Blasting at 16 second intervals
With this solution, a robot alternately loads two blasting plants. This procedure enables the required redundant design of the blasting process, and it prevents production standstill in the case of a plant breakdown.
The plant manufacturer achieves the specified, short cycle time of just 16 seconds per workpiece with a double gripper, with which the robot can accept two workpieces at once. The cylinder heads are delivered to the robot cell via a roller conveyor with side transfer unit. The cylinder heads are prepared in the precise position by an alignment system for acceptance by the robotic gripper.
In the blasting plant, the duplex gripper positions the cylinder heads on part-specific, designed workpiece mountings and then pulls out of the blasting chamber again. After closing the chamber door, the turbine bulkhead releases the inflow of blasting abrasive, and at the same time the cast parts are set in rotation via the workpiece mountings.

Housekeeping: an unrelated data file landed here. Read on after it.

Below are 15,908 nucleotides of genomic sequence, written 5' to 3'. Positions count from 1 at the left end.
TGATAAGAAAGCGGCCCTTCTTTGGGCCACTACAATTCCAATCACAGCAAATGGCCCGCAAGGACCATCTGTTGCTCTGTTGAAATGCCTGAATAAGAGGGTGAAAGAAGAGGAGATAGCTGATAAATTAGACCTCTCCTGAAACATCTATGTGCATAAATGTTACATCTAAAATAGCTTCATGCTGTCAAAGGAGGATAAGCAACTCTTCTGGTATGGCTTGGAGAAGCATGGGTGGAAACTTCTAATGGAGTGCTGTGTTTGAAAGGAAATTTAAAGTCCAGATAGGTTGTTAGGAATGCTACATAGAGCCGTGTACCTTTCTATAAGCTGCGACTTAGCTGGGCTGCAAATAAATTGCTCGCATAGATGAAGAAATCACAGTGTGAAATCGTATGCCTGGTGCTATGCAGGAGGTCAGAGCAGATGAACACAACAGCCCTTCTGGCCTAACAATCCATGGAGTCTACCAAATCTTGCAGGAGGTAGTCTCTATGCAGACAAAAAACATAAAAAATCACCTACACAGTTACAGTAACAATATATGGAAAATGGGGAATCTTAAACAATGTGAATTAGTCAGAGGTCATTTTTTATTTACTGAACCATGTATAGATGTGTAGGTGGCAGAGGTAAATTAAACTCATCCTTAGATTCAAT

This continual changing of position guarantees that the cylinder heads are blasted on all sides, evenly and without shadow effects. Stainless steel is used as a blasting abrasive, in a grain size of 0.5 to 0.8mm. After the specified blasting time, the bulkheads close the turbines again, while the workpiece mountings continue to rotate until the blasting chamber is completely open. This means that the workpieces are pre-emptied in the blasting chamber.
Each blasting plant is fitted with a total of four high power turbines, type Hurricane H42 with a diameter of 420 mm and a drive power of 15kW each. Rösler determined the optimum placement and required inclination angle of the turbines in the construction phase, through 3D simulations of the blasting process.
In order to prevent extreme strain due to the high blasting intensity, the plant casings and workpiece mountings are made from extremely hard wearing manganese steel. In addition, the work chambers are clad with 12mm thick, gap-free laid manganese steel plates.